Social Power in Hedda Gabler
One of the central themes in Henrik Ibsen's tragic play, Hedda Gabler is the illusion of power among the social classes. To expose this theme, Ibsen creates a powerful and socially privileged character whom he titles Hedda. She represents the social and cultural freedom that was believed to be possessed by those of higher class within bourgeois of the nineteenth century. At the same time, Ibsen also presents other middle class and less powerful characters, such as Auntie Juju, Thea Elvsted and Eilert Loevborg. These characters contrast Hedda's powerful and often offensively privileged character, demonstrating the costs of social acceptance and control.
As the plot evolves, Hedda exploits and manipulates the characters. She exerts these behaviors in order to maintain the social power and prestige as one of higher class. Throughout most of the play her deceptive actions towards power are successful as people submit without question. This perversion twists and wounds Hedda as she comes to realize that she does not have the social power to control those who are inferior to her. Disillusionment of the social system unravels as the reader recognizes that the power lies not among the individuals of the higher class, but within...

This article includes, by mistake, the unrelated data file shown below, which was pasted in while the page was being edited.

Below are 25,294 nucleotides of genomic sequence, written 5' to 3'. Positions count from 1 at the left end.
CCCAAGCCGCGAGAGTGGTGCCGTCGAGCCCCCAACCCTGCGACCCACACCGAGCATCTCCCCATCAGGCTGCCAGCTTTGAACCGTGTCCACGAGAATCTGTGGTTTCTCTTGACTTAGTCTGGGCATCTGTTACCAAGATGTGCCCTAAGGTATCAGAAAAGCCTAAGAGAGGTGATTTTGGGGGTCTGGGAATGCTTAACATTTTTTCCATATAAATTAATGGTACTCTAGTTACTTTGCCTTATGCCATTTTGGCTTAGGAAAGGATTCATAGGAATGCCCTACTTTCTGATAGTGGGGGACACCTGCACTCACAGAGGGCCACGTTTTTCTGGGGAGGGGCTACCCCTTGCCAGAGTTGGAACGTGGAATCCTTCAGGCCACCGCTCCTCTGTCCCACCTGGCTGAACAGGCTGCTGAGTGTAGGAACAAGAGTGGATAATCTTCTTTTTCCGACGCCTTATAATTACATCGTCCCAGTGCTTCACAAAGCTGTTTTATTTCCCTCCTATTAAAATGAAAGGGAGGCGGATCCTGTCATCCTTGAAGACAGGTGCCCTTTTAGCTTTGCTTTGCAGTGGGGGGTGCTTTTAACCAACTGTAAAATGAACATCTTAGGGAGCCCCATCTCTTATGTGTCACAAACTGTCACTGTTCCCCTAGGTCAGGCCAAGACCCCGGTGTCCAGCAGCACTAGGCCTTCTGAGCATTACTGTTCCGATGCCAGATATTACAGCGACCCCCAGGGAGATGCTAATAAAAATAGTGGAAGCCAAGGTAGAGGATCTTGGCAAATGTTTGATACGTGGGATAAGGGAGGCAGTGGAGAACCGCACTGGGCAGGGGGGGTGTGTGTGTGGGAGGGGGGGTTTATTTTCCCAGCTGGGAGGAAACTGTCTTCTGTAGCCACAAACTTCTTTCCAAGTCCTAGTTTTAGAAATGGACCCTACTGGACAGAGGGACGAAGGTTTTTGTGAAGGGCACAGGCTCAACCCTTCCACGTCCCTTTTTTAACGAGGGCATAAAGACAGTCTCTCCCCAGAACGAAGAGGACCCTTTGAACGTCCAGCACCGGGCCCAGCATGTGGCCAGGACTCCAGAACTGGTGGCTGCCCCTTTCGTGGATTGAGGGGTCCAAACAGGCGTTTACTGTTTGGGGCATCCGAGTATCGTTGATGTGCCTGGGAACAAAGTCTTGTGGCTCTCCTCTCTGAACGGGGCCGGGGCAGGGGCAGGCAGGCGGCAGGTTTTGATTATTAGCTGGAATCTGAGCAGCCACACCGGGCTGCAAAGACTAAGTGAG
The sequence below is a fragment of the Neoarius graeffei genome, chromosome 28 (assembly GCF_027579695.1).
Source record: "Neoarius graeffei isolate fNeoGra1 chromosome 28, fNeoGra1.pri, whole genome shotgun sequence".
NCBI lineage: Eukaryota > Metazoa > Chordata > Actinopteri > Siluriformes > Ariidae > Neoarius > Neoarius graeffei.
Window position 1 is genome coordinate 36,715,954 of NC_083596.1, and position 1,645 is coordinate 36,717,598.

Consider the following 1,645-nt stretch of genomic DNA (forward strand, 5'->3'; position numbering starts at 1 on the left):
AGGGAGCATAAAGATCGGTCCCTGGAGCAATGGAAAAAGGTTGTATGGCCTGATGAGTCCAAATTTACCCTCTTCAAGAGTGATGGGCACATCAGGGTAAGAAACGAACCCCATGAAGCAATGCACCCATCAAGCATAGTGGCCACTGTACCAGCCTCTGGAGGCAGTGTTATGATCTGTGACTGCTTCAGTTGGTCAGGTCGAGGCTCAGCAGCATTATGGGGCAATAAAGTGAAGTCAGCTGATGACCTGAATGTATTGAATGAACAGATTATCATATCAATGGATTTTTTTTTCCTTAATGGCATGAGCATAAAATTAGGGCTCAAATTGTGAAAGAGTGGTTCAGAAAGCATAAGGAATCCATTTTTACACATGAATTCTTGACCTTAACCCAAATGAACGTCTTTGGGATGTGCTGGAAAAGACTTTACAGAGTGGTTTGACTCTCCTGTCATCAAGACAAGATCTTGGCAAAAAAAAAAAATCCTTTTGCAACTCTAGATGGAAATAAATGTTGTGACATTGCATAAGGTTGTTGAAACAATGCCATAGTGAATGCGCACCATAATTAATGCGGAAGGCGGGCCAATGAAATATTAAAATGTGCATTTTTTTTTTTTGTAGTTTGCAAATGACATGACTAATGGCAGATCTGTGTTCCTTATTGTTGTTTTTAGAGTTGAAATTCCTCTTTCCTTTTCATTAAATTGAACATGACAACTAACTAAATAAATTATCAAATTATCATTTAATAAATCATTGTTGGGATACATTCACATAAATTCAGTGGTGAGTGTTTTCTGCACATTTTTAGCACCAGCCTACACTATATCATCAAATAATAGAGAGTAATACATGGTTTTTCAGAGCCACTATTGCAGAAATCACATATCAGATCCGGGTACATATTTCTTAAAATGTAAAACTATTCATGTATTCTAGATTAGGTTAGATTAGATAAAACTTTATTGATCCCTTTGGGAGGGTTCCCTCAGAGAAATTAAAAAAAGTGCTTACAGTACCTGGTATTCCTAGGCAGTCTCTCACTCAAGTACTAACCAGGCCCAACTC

Join Now to View Premium Content
GradeSaver provides access to 741 study guide PDFs and quizzes, 4427 literature essays, 1449 sample college application essays, 183 lesson plans, and ad-free surfing in this premium content, “Members Only” section of the site! Membership includes a 10% discount on all editing orders.
Already a member? Log in